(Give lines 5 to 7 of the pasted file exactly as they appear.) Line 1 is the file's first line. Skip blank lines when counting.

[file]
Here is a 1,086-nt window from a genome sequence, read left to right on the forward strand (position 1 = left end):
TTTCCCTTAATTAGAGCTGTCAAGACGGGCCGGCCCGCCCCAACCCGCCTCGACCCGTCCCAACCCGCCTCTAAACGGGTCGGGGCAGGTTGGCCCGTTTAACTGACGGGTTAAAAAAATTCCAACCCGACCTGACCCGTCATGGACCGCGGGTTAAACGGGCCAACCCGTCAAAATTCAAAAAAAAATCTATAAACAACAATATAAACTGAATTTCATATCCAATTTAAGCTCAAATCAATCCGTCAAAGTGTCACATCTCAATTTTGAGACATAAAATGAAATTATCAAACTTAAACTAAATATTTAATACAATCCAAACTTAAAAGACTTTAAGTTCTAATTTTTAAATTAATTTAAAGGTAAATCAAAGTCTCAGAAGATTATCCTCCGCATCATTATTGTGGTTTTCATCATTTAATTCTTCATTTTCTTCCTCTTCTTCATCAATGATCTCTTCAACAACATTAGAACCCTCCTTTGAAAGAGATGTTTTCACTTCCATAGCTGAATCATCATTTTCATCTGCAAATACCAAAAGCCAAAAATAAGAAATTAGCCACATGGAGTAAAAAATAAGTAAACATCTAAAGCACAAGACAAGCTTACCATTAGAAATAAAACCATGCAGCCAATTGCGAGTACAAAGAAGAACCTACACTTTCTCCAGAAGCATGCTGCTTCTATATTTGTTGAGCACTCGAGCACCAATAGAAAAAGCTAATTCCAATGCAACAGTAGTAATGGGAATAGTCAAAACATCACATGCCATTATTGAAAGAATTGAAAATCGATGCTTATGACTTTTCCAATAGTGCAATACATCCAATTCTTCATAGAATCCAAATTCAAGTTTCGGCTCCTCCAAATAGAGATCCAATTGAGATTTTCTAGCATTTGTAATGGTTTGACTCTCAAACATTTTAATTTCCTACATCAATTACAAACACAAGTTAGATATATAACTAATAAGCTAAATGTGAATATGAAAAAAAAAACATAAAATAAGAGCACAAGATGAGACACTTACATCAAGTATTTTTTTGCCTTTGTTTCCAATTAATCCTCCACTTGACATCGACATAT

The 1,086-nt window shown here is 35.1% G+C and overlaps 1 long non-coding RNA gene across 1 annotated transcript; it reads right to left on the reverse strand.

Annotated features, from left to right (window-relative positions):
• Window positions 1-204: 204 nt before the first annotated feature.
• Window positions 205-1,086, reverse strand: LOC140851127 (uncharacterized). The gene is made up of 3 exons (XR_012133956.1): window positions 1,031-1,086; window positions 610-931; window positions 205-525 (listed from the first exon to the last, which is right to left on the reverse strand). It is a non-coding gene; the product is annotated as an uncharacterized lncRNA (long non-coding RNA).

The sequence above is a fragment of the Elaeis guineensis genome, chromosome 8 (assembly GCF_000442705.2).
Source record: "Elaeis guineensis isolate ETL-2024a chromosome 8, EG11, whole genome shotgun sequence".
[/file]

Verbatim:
• Window positions 1-204: 204 nt before the first annotated feature.
• Window positions 205-1,086, reverse strand: LOC140851127 (uncharacterized). The gene is made up of 3 exons (XR_012133956.1): window positions 1,031-1,086; window positions 610-931; window positions 205-525 (listed from the first exon to the last, which is right to left on the reverse strand). It is a non-coding gene; the product is annotated as an uncharacterized lncRNA (long non-coding RNA).

The sequence above is a fragment of the Elaeis guineensis genome, chromosome 8 (assembly GCF_000442705.2).